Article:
SPORTS

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February 14, 2003

IM Insider

Forty days ago, the students of this University converged once again in Hyde Park at the start of a new quarter. Their minds and bodies rested and souls rejuvenated, their single thought, as fresh calendars were mounted onto walls, was that a return to school was imminent.

Like noble knights they arrived, albeit not on trusty steeds. They arrived in their parents' cars, driven in from nearby. Some came in poorly driven taxicabs after being certified as non-terrorists and allowed to fly into Chicago. Better yet, some drove themselves, sheltered from the wind and cold by a '93 Honda rusted on every side, whose primary function during the week is to protect the asphalt of University boulevards from the elements.

Once safely unpacked, the aim became clearer. No longer did these students seek to return to Hyde Park. They were here. And once here they took a deep breath of air. Not too deep. To inhale too deeply in the winter here when first exiting a warm area causes the back of the throat to become immensely irritated, and a sharp cough rises through the offended windpipe. No, they inhaled just deeply enough to taste and smell the air. When they did that, they realized that it was time for intramural basketball.

To the field house they went. Hordes of them. Anyone who could identify the taste in the air flocked there to train. There was a line of them at the door. The varsity athletes guarding the entrance swiped IDs, having to go through the painstaking process of clicking an unexplained button with the mouse after each intramural athlete was certified by the computer. Swipe. Pause. Click. Next. Swipe. Pause. Click. Next. For an entire shift one varsity athlete had to repeat this process.

"I couldn't get any work done," the anonymous worker complained at the beginning of second week. "The IM players just kept on coming. I know it probably would have been faster if I put down my book and used one hand to swipe and one hand to click, but I kept on holding out hope that they would let up. Nope, it didn't happen. Now I am behind on my reading in all my classes."

With the torrent of IM players flooding the gymnasium, some staffers have noticed a change from years past.

"The IM teams this year are good," marveled the worker as she tried to catch up on work while working a shift during third week, "I mean, with the exception of everyone who isn't, all the players are really toned and buff."

Indeed, the quality of play is something to be marveled at, though for some teams, all their marveling keeps them from being competitive.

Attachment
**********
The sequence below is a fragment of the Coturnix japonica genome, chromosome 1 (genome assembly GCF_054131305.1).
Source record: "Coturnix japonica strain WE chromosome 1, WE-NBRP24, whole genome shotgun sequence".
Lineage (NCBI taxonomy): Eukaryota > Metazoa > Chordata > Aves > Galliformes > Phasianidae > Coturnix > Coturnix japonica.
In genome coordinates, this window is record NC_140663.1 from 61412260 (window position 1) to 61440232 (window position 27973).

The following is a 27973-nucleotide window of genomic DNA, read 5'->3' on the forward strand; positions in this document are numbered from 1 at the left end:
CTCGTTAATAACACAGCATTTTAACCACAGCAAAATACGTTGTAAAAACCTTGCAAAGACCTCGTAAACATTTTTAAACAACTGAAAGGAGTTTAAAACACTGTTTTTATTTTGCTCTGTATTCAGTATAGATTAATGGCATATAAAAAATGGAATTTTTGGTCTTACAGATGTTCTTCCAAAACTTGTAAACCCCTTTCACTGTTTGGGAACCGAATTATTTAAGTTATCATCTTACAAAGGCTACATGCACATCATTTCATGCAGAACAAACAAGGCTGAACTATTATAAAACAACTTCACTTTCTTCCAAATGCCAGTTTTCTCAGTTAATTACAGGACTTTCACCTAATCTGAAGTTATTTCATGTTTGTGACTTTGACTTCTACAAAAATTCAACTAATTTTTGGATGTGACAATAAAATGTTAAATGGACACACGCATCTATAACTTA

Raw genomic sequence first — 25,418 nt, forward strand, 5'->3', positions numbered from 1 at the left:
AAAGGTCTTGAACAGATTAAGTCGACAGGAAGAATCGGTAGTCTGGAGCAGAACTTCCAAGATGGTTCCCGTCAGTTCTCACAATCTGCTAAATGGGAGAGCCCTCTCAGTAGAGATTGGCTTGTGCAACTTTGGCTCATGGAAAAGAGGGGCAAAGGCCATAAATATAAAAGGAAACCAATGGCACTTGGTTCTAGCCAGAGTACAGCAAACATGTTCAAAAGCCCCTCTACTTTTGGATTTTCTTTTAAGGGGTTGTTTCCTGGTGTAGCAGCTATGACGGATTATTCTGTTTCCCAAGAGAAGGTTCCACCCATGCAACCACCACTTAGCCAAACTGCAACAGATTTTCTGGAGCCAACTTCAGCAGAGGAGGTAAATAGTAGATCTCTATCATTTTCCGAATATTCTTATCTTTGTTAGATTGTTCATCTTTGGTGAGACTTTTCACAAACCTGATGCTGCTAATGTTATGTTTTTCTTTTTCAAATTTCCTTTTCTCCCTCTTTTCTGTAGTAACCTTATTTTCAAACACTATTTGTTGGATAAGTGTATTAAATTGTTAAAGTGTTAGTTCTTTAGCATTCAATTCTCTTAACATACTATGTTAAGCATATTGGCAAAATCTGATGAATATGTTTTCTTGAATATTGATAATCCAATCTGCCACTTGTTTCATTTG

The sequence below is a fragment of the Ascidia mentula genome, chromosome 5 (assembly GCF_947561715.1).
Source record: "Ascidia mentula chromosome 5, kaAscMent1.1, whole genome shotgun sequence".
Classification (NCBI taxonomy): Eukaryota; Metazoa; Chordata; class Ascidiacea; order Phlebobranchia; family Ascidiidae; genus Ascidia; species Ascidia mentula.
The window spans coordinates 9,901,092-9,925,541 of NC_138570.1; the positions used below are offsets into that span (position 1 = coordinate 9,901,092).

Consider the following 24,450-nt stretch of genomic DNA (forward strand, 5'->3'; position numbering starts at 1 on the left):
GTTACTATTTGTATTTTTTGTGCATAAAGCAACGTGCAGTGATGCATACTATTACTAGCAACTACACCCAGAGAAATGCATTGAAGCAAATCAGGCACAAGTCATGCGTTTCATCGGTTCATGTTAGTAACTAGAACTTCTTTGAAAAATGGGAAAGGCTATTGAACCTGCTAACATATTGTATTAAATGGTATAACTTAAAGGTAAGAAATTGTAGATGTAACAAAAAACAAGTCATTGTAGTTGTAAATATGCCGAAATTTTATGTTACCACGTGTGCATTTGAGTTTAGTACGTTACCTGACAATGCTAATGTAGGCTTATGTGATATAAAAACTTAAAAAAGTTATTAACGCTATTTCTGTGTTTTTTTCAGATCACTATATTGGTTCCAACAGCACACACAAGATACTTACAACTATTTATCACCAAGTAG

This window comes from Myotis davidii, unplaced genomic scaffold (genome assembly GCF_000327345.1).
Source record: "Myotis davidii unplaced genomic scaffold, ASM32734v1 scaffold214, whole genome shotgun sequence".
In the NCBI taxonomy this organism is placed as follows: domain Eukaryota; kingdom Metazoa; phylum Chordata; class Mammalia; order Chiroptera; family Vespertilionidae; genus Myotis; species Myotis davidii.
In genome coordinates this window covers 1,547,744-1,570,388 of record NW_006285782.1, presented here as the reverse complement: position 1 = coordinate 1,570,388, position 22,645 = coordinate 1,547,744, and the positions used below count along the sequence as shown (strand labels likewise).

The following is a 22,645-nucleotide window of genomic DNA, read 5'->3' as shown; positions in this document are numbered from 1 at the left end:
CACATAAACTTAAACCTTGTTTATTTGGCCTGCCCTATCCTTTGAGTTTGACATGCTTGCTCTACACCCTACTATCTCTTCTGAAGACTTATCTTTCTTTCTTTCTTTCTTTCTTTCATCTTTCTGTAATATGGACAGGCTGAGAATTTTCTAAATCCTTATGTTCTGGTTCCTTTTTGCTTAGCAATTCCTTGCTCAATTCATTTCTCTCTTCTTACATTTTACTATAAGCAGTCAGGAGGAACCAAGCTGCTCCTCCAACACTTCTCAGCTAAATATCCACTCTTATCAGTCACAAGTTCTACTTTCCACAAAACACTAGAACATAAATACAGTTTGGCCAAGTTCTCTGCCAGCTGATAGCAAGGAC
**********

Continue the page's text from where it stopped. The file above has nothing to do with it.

"Yeah, I guess some of the teams suck this year," the worker said, "I guess I haven't seen so many people come in of late. I was thinking it was because of midterms and stuff, but I guess some of those guys finally realized that they aren't any good."

So, with narrow focus, we see the battles of this week draw to a close. The cream is starting to rise to the top. That metaphor is rather inept, though, for an examination of IM sports, as teams with better conditioning are distancing themselves from their lumpier competition. Better conditioning is crucial, as the wear of the quarter affects those in worse shape to a greater degree. Here is a recap of the separation occurring in the fresh milk of our glorious league. I leave it to the philosophy and English departments to determine how the metaphor applies here.

First, the men:

Hoover House almost tripled the Kings of the Court, defeating them 63-23. One Hoover House player commented after the game that their competition's name had to have been drafted in jest.

The Graham House faithful were dunking each other in milk after preemptive annihilation of Henderson House. Rumor has it that the Henderson team couldn't even make it to the field house, and were found nearby covered in a sticky mixture of roasted marshmallow and melted chocolate. These rumors are unsubstantiated, but Graham indisputably earned the victory by forfeit.

Snell-Hitchcock absorbed a painful loss to Maclean, losing 57-46. The up-and-down season has no doubt been a disappointment for a team that many experts predicted would rule the league.

In a defensive battle, Bishop House eked out a victory over Coulter House, winning 25-22. After each blocked shot, the winning team's center taunted his opponents, telling them "don't bring that near my castle."

Flint House was simply too big for the Wallace House team, and demolished them with a 69-25 victory. Wallace House members were so nervous early in the week that they illegally recruited the IM Insider to play center for them. No thanks, boys. The IM Insider doesn't cheat and is glad to see that you got your just deserts.

And now, the women:

The Graham House women were slightly friendlier toward the opposing team this week than their testosterone-laden counterparts. Alper House made it to the building in time for tip-off. Subsequently, however, Graham was less kind, sending Alper away with a 59-12 loss.

Filby House and B-J United fought in an epic battle. The score was close throughout, but Filby emerged with a 27-21 victory.

Finally, May House, celebrating the birth of their RH's daughter, crushed Woodward House 44-26. "I just want to say thank you to the fans," May House starting center Jen Paruch said. "We won this for Ana Sofia!"

Soon, the field will narrow, and we will be able to crown a champion. Until then, the field is open, and only fate and time will tell the tale of victory for one team.

Residential Rankings (M):

Vincent

Freshman Soccer

Flint

Hoover

Maclean

Residential Rankings (W)

May

Graham

Hitchcock-Snell

The Scoops

Apathy

Ind./Grad. Men

Laimbeer's Revenge

Pritzger Pudenal Nerves

Perch Combo

Mike Higler: American Hero

The Revolution